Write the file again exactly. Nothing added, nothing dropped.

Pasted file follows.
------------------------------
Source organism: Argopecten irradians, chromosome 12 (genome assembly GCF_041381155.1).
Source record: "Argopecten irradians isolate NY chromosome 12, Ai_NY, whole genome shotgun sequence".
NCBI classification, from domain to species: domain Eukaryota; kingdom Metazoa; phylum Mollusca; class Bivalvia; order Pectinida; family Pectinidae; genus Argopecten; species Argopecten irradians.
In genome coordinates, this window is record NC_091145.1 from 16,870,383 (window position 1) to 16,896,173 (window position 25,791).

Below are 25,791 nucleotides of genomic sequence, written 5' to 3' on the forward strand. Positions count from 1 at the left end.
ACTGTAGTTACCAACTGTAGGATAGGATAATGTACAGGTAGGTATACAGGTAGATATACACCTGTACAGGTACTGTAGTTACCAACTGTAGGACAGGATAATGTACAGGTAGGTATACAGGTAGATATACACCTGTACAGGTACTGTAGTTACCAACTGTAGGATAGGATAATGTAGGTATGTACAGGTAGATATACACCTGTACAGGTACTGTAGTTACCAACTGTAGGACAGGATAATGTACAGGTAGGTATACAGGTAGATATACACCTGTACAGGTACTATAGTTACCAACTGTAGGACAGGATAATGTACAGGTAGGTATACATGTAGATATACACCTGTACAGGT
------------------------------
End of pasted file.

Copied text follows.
Source organism: Argopecten irradians, chromosome 12 (genome assembly GCF_041381155.1).
Source record: "Argopecten irradians isolate NY chromosome 12, Ai_NY, whole genome shotgun sequence".
NCBI classification, from domain to species: domain Eukaryota; kingdom Metazoa; phylum Mollusca; class Bivalvia; order Pectinida; family Pectinidae; genus Argopecten; species Argopecten irradians.
In genome coordinates, this window is record NC_091145.1 from 16,870,383 (window position 1) to 16,896,173 (window position 25,791).

Below are 25,791 nucleotides of genomic sequence, written 5' to 3' on the forward strand. Positions count from 1 at the left end.
ACTGTAGTTACCAACTGTAGGATAGGATAATGTACAGGTAGGTATACAGGTAGATATACACCTGTACAGGTACTGTAGTTACCAACTGTAGGACAGGATAATGTACAGGTAGGTATACAGGTAGATATACACCTGTACAGGTACTGTAGTTACCAACTGTAGGATAGGATAATGTAGGTATGTACAGGTAGATATACACCTGTACAGGTACTGTAGTTACCAACTGTAGGACAGGATAATGTACAGGTAGGTATACAGGTAGATATACACCTGTACAGGTACTATAGTTACCAACTGTAGGACAGGATAATGTACAGGTAGGTATACATGTAGATATACACCTGTACAGGT